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Mortlake Tapestries of Chatsworth

Mortlake Tapestries at Chatsworth House

Click here to learn more about the Mortlake Tapestries of Chatsworth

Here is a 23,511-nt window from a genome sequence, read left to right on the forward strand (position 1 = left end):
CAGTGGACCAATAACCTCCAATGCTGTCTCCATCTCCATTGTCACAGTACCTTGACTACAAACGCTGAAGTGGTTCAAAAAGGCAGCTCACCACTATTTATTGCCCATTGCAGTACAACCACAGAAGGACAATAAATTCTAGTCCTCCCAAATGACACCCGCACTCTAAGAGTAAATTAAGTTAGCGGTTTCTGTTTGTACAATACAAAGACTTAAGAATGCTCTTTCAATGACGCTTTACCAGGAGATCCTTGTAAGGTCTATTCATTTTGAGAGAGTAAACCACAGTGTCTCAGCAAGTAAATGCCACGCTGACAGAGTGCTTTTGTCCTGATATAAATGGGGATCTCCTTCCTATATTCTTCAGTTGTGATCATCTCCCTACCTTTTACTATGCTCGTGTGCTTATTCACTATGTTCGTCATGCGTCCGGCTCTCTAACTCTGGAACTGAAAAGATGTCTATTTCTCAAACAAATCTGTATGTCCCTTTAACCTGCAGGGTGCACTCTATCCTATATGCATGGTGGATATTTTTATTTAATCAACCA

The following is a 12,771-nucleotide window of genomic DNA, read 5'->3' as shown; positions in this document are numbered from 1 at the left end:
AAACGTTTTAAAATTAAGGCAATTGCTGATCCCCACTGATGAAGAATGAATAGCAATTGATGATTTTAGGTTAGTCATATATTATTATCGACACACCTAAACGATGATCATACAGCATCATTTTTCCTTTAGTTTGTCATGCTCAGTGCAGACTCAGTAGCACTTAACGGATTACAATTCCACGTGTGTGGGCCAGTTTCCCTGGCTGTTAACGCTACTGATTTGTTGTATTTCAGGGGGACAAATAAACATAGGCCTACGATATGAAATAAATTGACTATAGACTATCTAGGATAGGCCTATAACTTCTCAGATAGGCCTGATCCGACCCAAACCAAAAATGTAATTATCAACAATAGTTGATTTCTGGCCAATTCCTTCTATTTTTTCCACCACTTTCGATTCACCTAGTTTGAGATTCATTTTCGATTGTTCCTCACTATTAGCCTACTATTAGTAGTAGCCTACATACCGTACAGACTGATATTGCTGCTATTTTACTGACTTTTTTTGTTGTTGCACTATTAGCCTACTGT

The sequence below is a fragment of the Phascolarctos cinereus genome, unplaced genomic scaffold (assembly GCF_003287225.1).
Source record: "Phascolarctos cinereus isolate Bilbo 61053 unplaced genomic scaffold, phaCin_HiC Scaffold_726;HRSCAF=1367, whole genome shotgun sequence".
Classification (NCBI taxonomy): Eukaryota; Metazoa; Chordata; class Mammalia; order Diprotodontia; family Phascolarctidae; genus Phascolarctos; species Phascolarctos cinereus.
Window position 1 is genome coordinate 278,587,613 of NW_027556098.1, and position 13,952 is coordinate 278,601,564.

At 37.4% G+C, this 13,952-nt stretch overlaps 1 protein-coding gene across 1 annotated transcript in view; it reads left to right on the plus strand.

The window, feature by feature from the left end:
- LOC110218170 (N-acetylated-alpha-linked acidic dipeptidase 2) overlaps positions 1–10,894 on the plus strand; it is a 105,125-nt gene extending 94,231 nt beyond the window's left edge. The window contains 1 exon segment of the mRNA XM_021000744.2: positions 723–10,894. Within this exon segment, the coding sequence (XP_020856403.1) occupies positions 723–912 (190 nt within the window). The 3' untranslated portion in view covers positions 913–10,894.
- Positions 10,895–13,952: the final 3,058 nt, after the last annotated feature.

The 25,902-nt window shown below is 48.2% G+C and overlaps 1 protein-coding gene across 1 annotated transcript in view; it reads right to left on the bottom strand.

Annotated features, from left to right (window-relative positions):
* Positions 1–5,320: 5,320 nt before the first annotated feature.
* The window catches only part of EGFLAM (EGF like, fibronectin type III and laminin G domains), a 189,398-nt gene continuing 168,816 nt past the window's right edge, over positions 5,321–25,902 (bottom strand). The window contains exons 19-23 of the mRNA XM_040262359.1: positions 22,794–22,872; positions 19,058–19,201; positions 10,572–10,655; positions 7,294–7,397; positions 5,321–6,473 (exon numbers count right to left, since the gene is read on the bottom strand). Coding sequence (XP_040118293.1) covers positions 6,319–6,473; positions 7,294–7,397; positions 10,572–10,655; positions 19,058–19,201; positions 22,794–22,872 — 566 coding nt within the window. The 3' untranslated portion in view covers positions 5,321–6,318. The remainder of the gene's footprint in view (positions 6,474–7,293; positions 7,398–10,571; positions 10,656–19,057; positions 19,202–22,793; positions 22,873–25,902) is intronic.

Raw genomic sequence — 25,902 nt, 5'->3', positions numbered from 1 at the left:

The Mortlake Tapestries were founded by Sir Francis Crane.

From the Dictionary of National Biography, 1885-1900, Volume 13

Crane, Francis
by William Prideaux Courtney